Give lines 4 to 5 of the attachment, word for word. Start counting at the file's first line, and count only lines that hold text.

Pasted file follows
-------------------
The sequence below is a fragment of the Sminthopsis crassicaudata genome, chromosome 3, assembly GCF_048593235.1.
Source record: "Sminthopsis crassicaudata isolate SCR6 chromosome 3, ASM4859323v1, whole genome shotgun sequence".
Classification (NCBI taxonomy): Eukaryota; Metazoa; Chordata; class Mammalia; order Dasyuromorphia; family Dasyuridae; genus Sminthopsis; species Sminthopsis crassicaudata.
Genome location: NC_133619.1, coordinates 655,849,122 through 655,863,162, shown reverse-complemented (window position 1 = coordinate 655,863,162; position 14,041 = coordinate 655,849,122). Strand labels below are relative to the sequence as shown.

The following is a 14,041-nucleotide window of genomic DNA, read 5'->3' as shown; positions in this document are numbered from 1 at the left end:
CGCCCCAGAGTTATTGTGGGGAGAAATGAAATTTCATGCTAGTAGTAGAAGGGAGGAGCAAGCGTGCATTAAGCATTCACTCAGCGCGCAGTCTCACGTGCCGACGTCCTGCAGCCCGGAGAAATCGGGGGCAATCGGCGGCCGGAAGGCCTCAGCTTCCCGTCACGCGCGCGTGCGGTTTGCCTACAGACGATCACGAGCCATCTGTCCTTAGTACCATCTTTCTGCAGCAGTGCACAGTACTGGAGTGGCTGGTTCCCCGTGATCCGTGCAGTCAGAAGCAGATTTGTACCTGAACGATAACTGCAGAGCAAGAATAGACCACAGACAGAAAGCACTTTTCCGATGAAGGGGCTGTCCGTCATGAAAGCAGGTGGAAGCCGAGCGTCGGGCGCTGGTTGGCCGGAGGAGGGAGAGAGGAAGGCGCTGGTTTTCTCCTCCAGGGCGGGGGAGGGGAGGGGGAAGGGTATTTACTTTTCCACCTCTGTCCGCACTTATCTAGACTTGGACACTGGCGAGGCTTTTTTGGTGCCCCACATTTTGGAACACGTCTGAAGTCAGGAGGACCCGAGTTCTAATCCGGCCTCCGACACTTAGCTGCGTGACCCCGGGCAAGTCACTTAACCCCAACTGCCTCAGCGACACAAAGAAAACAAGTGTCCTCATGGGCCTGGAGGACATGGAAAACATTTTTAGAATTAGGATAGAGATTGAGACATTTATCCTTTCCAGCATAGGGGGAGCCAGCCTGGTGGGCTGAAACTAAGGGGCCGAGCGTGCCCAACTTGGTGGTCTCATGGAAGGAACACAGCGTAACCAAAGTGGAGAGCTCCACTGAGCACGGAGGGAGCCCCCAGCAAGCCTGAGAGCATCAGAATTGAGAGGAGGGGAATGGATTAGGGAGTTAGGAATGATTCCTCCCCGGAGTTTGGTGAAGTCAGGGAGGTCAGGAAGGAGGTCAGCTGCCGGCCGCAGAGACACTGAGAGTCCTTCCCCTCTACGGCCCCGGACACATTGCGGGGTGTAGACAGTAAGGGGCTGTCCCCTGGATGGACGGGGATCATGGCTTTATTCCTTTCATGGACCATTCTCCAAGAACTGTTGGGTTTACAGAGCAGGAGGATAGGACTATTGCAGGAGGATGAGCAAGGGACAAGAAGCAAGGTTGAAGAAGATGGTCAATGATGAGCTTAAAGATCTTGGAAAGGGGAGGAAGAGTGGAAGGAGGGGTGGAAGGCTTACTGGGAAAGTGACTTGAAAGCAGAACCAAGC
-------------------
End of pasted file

Genome location: NC_133619.1, coordinates 655,849,122 through 655,863,162, shown reverse-complemented (window position 1 = coordinate 655,863,162; position 14,041 = coordinate 655,849,122). Strand labels below are relative to the sequence as shown.

The following is a 14,041-nucleotide window of genomic DNA, read 5'->3' as shown; positions in this document are numbered from 1 at the left end: